More than 70 students gathered in Prothro-Yeager on Monday, April 2 to hear Kirsten Lodge’s, faculty research coordinator, lecture about “The Western Perception of Animals.” The lecture given was a condensed version of a class taught by Lodge titled, “Animals in Art and Literature.”
During the lecture, Lodge explored the differing opinions about animals in various cultures and throughout history, discussions of animals rights, the relationship between humans and animals and the changing ways that societies view animals were brought up.
For Lodge, the study of animals has been a lifelong pursuit.
“I’ve always loved animals. I grew up with all kinds of pets,” Lodge said. “That’s because my mom loved animals. In college, I became interested in a Russian poet who wrote about animals with sympathy. I love animals and so I started doing research about the perception of animals in Western culture.”
Lodge started with animals in antiquity, citing Aristotle and the Bible and continued through the Middle Ages, the Renaissance and on through modern times. She taught students about the complicated and often-changing ideas and philosophies about animals and explained the reasoning behind these ideas.
A large number of students said they were interested in the lecture; so many students attended the lecture that the lecture was moved to a larger room in order to accommodate size of attendees. Lodge mentioned that she was very surprised by the turnout, especially considering the little publicity that had been given to her lecture.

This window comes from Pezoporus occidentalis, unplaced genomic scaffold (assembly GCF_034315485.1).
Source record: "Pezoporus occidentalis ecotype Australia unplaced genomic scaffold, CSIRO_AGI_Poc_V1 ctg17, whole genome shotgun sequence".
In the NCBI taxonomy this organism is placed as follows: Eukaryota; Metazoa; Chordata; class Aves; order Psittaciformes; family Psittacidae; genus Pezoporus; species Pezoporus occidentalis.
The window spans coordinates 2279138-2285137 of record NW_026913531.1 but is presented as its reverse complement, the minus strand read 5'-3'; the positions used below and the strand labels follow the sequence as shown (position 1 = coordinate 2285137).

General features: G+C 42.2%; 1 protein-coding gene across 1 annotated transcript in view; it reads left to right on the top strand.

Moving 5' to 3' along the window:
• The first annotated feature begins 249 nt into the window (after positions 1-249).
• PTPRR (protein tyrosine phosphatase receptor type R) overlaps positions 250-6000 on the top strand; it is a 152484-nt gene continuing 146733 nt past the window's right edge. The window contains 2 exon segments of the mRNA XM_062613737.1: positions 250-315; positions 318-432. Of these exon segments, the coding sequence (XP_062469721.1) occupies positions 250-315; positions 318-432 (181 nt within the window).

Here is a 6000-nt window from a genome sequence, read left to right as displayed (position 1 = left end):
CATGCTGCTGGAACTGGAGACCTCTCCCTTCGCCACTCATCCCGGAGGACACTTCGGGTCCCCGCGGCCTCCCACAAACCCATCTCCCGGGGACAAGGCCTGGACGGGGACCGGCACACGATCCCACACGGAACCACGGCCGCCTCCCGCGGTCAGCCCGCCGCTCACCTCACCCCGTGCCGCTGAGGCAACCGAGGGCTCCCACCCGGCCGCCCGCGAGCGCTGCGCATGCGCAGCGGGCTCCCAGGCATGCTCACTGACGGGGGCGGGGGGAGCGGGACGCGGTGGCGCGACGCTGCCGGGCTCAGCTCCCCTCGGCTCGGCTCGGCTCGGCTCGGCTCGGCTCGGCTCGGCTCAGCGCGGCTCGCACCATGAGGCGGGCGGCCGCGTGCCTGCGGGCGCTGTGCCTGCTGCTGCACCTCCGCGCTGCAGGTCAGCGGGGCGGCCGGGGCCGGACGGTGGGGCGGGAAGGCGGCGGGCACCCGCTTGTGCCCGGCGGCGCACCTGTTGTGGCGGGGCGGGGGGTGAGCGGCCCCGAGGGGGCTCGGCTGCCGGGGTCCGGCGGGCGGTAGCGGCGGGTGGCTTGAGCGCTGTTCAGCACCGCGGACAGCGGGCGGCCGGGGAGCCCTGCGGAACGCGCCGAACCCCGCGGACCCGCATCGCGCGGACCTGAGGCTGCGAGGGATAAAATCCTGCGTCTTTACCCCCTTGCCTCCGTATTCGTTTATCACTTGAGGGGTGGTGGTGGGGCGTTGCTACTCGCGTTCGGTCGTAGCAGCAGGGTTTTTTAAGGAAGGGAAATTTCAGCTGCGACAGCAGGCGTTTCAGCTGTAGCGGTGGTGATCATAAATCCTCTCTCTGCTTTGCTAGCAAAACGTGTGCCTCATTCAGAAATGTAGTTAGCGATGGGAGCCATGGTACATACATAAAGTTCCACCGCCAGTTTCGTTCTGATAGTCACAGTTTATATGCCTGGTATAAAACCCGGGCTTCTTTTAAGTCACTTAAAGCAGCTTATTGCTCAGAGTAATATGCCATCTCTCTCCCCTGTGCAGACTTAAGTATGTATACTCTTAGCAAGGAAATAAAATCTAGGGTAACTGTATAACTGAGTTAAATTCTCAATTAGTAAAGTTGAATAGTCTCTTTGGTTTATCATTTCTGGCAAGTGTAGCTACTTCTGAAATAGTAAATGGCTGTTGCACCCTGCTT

Lodge said, “I was very surprised by the turnout. I didn’t think that it was well advertised, but I guess it was partially the offer of extra credit [that drew students]. I only expected around ten people.”
Many of the students that attended were offered extra credit in their U.S. History class by Whitney Snow, history assistant professor, but some students also came to learn about a unique topic that they were curious about.
Hixon Frank, a dual credit senior in high school, said, “I came for extra credit, but I also hadn’t been to any lectures outside of my classes and wanted to try it out.”
Some students said they were surprised by some of the things Lodge taught.
“People thought that animals were incapable of feeling,” Amber Ewin, dental hygiene sophomore, said. “That blows my mind that they would even consider that to be true. It’s obvious that they can feel pain. That’s why I think it’s so interesting that there’s such a large culture that really thought that humans were so superior that animals wouldn’t even feel the things that humans would do to them.”
The lecture also raised some interesting questions for students about the rights of animals, and according to Frank, the ethical and moral debates creates ongoing discussions.
“I don’t know exactly where to draw the line [about the rights of animals], but like Dr. Lodge was saying, nobody else does either,” Frank said.
Lodge’s questions taught students the history of animals and brought up questions and discussions after the lecture as students and faculty considered the implications of her lecture.